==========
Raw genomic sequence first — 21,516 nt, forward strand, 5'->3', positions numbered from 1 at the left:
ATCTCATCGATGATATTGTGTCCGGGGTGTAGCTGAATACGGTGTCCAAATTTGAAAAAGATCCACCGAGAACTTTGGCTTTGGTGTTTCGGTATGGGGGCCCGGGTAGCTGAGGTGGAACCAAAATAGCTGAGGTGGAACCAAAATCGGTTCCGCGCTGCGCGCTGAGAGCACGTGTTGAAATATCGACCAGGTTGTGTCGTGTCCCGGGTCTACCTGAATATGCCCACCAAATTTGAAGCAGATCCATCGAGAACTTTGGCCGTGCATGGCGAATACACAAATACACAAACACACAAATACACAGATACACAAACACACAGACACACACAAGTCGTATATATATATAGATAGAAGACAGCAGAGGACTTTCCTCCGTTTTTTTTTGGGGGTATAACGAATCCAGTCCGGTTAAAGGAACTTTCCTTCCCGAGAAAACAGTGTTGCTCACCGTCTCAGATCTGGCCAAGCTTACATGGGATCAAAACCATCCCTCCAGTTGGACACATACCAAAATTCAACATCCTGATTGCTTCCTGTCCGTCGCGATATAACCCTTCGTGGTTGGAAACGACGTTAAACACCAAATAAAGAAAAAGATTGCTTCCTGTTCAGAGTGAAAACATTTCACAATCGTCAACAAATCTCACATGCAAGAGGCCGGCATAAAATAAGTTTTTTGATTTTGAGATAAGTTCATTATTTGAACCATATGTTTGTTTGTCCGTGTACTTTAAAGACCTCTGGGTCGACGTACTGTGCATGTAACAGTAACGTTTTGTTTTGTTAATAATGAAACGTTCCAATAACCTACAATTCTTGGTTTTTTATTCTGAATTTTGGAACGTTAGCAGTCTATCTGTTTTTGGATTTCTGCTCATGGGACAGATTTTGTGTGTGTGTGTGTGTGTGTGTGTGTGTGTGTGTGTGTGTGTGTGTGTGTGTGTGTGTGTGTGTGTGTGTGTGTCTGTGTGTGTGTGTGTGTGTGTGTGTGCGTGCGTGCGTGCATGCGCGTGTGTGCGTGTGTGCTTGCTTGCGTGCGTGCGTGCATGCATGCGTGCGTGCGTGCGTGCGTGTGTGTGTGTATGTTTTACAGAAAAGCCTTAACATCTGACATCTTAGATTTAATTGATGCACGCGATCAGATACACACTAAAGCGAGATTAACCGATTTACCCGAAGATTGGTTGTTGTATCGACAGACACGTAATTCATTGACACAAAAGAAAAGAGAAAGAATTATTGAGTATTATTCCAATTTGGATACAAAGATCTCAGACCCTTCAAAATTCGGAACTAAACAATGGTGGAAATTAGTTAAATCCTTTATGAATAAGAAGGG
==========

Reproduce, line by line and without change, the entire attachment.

Raw genomic sequence first — 21,516 nt, forward strand, 5'->3', positions numbered from 1 at the left:
ATCTCATCGATGATATTGTGTCCGGGGTGTAGCTGAATACGGTGTCCAAATTTGAAAAAGATCCACCGAGAACTTTGGCTTTGGTGTTTCGGTATGGGGGCCCGGGTAGCTGAGGTGGAACCAAAATAGCTGAGGTGGAACCAAAATCGGTTCCGCGCTGCGCGCTGAGAGCACGTGTTGAAATATCGACCAGGTTGTGTCGTGTCCCGGGTCTACCTGAATATGCCCACCAAATTTGAAGCAGATCCATCGAGAACTTTGGCCGTGCATGGCGAATACACAAATACACAAACACACAAATACACAGATACACAAACACACAGACACACACAAGTCGTATATATATATAGATAGAAGACAGCAGAGGACTTTCCTCCGTTTTTTTTTGGGGGTATAACGAATCCAGTCCGGTTAAAGGAACTTTCCTTCCCGAGAAAACAGTGTTGCTCACCGTCTCAGATCTGGCCAAGCTTACATGGGATCAAAACCATCCCTCCAGTTGGACACATACCAAAATTCAACATCCTGATTGCTTCCTGTCCGTCGCGATATAACCCTTCGTGGTTGGAAACGACGTTAAACACCAAATAAAGAAAAAGATTGCTTCCTGTTCAGAGTGAAAACATTTCACAATCGTCAACAAATCTCACATGCAAGAGGCCGGCATAAAATAAGTTTTTTGATTTTGAGATAAGTTCATTATTTGAACCATATGTTTGTTTGTCCGTGTACTTTAAAGACCTCTGGGTCGACGTACTGTGCATGTAACAGTAACGTTTTGTTTTGTTAATAATGAAACGTTCCAATAACCTACAATTCTTGGTTTTTTATTCTGAATTTTGGAACGTTAGCAGTCTATCTGTTTTTGGATTTCTGCTCATGGGACAGATTTTGTGTGTGTGTGTGTGTGTGTGTGTGTGTGTGTGTGTGTGTGTGTGTGTGTGTGTGTGTGTGTGTGTGTGTGTGTCTGTGTGTGTGTGTGTGTGTGTGTGTGCGTGCGTGCGTGCATGCGCGTGTGTGCGTGTGTGCTTGCTTGCGTGCGTGCGTGCATGCATGCGTGCGTGCGTGCGTGCGTGTGTGTGTGTATGTTTTACAGAAAAGCCTTAACATCTGACATCTTAGATTTAATTGATGCACGCGATCAGATACACACTAAAGCGAGATTAACCGATTTACCCGAAGATTGGTTGTTGTATCGACAGACACGTAATTCATTGACACAAAAGAAAAGAGAAAGAATTATTGAGTATTATTCCAATTTGGATACAAAGATCTCAGACCCTTCAAAATTCGGAACTAAACAATGGTGGAAATTAGTTAAATCCTTTATGAATAAGAAGGG